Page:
‘It’s very shocking’: Efforts to require Florida drivers to carry ‘at-fault’ insurance still in limbo

As the legislative session wraps up this week, efforts to require Florida drives to carry 'at-fault' insurance are still in limbo.

ORLANDO, Fla. — As the legislative session wraps up this week, efforts to require Florida drivers to carry “at-fault” insurance are still in limbo.

Unlike almost any other state, Florida does not require insurance coverage that makes at-fault drivers pay for serious injuries or deaths.

Even if it passes, Channel 9’s Karla Ray found out that about 1 in 4 drivers on the road do not have car insurance, and a local mother found that out the hard way.

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Suzanne Ferrara is scheduled for surgery this week after she was involved in a car accident near Waterford Lakes on New Year’s Eve that caused injuries to her spine.

According to the crash report, the other driver, a 20-year-old living near the University of Central Florida, ran a stop sign hitting the car Ferrara was in with her son.

“It was more of a numbness. I knew I was in trouble because I couldn't feel my legs at that point. I couldn't swing my legs to get out of the car,” Ferrara said.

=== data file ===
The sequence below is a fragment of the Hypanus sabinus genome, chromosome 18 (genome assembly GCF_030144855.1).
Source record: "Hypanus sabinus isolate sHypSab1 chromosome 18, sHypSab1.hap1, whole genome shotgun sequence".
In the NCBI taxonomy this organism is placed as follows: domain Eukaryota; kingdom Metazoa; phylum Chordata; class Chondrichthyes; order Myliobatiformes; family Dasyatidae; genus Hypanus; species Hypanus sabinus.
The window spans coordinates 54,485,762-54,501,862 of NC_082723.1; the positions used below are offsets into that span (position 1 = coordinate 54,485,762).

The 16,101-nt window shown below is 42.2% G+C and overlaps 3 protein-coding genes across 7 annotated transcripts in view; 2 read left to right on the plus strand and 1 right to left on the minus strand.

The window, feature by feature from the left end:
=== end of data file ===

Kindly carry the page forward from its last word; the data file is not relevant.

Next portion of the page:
Insult was added to her injuries after she learned the other driver had no insurance.

The Insurance Information Institute estimates that about a quarter of all drivers in Florida have no insurance, which is the highest rate in the country.

“It’s almost closer to 40% of individuals in the state of Florida that may have the mandatory but they don’t have liability coverage, and that’s the coverage that would protect another,” said Armando Payas, an attorney.

Payas said the political push in Tallahassee to require bodily injuries coverage, which has failed year after year, would still not be enough to help pay for injuries in a serious accident like Fererra’s.

The legislation proposed would require just $25,000 of coverage per person. Ferrara’s bills are well over that and climbing.

“It’s very shocking, and my advice to people is you need to protect yourself. When you’re at a red light -- turn to the right, turn to the left -- you need to assume people next to you have no insurance at all," Fererra said.

Payas said the best thing you can do is protect yourself with additional coverage on your own policy, including uninsured motorist coverage, stacking your policies if you own multiple vehicles and adding umbrella coverage in case you max out.